Councillor watching bus terminal
Neault wants greater security at west-side bus terminal
A Saskatoon city councillor has been keeping his eye on the Confederation Mall bus terminal, where a Good Samaritan was beaten this week after coming to the aid of a young boy.
Maurice Neault has been the councillor for the west-side Ward 3 since 2003, and during that time he has been trying to make sure those who want to take the bus feel safe enough to do so. Neault’s seat on council isn’t in jeopardy during this month’s election — he’s already won it by acclamation.
“You’ve paid your money to get on the bus, and you’ve got a transfer. It’s our responsibility as a city that operates public transit to make sure that you safely get from one bus to another,” he said Friday. “I don’t care whose property it’s on.”
On Tuesday, Glen Landell, 47, was beaten up by three men at the Confederation Mall terminal after trying to retrieve a baseball cap the men had stolen from the boy. Landell was hit in the face and kicked in the ribs after asking the men to give the hat back.
The attack has raised concerns over the safety of the terminal, which is frequented by schoolchildren and seniors.
“It’s a hot spot for that kind of activity and people know it,” Neault said. “I ask the people that ultimately have to make the decision, would you drop off your 14-year-old daughter here at eight o’clock at night? I don’t get an answer.”
However, Neault said the perception that the area is a rough neighbourhood is inaccurate.
“People say, ‘Jeez I wouldn’t go out there, that’s not a safe part of town.’ Well I think it is a safe part of town,” Neault said. “All parts of town have hot spots.”
He said the incidents that do occur necessarily criminal in nature but are along the lines of bullying.
“Bullying happens right here, it happens in the mall and it happens all over,” Neault said. “I think collectively that’s an issue we all have to deal with.
“It’s not like it’s a great place to do pursesnatching . . . there’s too many people around and that’s what makes it safe in a way,” he said.
Neault said he usually passes the terminal if he is driving to an appointment and stops in about twice a week during the busy transfer times.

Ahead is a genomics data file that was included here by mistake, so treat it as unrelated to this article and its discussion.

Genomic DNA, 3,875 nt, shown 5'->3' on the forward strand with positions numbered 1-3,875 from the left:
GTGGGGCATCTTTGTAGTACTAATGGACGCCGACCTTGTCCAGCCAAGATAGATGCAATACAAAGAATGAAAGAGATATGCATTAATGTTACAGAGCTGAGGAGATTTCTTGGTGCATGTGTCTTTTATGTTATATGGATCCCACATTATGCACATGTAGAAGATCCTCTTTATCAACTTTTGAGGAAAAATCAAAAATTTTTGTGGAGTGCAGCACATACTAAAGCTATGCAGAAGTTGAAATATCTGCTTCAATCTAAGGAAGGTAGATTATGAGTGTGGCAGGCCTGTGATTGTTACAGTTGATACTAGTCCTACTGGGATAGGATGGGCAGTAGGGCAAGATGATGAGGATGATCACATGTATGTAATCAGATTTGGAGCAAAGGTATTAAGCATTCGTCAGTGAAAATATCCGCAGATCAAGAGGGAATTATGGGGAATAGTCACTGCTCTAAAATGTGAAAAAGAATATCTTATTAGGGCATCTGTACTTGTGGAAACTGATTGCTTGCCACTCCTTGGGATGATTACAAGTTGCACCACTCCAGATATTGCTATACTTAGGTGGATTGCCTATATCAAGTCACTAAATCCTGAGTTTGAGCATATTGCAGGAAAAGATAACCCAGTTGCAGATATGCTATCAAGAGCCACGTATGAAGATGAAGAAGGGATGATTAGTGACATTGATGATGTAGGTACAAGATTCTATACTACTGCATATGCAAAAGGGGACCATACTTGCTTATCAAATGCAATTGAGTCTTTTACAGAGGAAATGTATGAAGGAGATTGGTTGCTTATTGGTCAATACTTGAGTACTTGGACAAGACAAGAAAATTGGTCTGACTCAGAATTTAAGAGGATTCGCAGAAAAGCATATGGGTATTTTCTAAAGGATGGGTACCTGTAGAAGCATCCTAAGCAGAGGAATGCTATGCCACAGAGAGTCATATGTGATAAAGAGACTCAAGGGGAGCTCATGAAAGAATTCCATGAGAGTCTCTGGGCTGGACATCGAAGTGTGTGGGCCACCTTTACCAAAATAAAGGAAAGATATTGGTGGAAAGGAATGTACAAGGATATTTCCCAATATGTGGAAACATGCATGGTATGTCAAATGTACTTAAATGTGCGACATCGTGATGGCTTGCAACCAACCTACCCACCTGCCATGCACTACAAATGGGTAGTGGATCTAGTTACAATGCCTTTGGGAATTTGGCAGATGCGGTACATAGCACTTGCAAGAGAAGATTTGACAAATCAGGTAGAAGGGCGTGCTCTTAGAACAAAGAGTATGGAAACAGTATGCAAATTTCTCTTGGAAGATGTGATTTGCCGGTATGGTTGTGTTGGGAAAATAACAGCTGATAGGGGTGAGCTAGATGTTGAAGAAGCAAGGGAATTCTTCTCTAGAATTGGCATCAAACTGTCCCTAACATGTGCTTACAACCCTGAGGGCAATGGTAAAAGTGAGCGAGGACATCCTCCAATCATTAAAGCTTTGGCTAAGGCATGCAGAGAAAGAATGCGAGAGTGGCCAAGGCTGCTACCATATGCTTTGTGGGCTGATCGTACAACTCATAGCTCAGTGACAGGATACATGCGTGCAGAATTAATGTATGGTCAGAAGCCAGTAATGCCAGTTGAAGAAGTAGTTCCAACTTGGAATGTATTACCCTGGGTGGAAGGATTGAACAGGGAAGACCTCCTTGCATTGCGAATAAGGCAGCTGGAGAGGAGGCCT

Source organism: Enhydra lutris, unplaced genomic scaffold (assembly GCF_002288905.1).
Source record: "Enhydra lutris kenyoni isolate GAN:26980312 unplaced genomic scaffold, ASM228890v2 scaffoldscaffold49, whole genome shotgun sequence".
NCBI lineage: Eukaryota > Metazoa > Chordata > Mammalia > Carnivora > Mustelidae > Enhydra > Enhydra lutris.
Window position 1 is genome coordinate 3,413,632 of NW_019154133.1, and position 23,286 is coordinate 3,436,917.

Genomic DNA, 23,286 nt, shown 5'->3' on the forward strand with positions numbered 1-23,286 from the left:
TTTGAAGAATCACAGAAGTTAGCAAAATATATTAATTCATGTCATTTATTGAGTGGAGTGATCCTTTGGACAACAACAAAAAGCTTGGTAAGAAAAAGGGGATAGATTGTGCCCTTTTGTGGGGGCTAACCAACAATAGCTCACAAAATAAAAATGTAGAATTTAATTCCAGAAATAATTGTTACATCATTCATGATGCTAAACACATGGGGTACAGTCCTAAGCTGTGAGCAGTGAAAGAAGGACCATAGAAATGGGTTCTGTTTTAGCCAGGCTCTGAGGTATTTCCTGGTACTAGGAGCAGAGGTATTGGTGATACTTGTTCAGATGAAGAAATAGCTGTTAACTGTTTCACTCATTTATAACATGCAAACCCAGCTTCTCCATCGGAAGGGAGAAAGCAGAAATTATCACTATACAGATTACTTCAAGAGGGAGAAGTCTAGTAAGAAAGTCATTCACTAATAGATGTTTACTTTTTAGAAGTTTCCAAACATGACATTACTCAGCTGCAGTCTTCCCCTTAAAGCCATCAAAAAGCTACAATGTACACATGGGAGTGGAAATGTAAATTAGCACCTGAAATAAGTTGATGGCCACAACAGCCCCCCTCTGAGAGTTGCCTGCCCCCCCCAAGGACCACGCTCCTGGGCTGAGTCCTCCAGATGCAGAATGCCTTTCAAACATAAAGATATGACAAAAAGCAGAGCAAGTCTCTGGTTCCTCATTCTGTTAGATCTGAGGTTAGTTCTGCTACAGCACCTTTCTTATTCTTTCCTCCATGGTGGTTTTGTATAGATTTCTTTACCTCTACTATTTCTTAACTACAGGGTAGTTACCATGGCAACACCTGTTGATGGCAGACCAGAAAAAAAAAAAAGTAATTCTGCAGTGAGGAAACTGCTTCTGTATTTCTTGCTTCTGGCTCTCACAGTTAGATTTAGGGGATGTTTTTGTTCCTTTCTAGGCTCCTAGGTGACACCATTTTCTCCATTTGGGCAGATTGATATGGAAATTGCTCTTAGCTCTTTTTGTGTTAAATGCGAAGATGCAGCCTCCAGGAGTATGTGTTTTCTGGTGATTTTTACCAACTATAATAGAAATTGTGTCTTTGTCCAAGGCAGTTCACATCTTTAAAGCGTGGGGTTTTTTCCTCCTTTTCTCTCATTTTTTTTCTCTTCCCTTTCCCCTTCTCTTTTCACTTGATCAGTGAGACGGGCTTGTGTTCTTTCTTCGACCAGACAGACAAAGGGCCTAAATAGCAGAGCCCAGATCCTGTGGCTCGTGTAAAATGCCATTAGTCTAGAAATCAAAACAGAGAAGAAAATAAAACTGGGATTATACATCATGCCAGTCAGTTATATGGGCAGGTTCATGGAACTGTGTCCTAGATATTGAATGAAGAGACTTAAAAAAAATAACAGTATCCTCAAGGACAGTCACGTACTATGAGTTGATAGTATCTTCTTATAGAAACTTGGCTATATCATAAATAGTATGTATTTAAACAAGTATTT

“I don’t sit here and stand guard . . . I’m not on patrol, that’s something that the police do,” Neault said. “I know that when things flare up and it hits the paper, they tend to come around a little bit more.”
Neault said when incidents do get attention troublemakers come by less often because the know police are watching the area more closely.
He said he would like to see some sort of authority present at the terminal, whether it be are not instead in the form of police patrols or a privately paid security guard.
“Let’s make sure that if we need a guard here it’s at those critical times, it’s that simple,” Neault said. “It becomes very inexpensive (and) it solves the problem.”
Leanna Cook, 16, uses the bus to get to work and school. She said she feels safe waiting for her ride but would like to see some form of security at the Confederation Mall hub.
“They should get a security guard,” Cook said. “I have to pick up my little brother from St. Michael’s (School) because he doesn’t feel safe coming home.”
Neault offered another way to make the spot safer for riders.
“If you took the school transfer point and moved it three blocks away you wouldn’t have any problems here,” he said. “Generally it’s kids after school (horsing around) but sometimes it builds from there,” Neault said. “I don’t think anybody plans to come here and beat somebody up. It happens because . . . kids are showing off.”
Neault said while there is some danger for those taking the bus, people shouldn’t be afraid to use public transit.
“It’s not a volatile situation but it has moments,” he said. “It wasn’t bad today.”
City councillor Maurice Neault wants security stepped up around the Confederation Mall transit terminal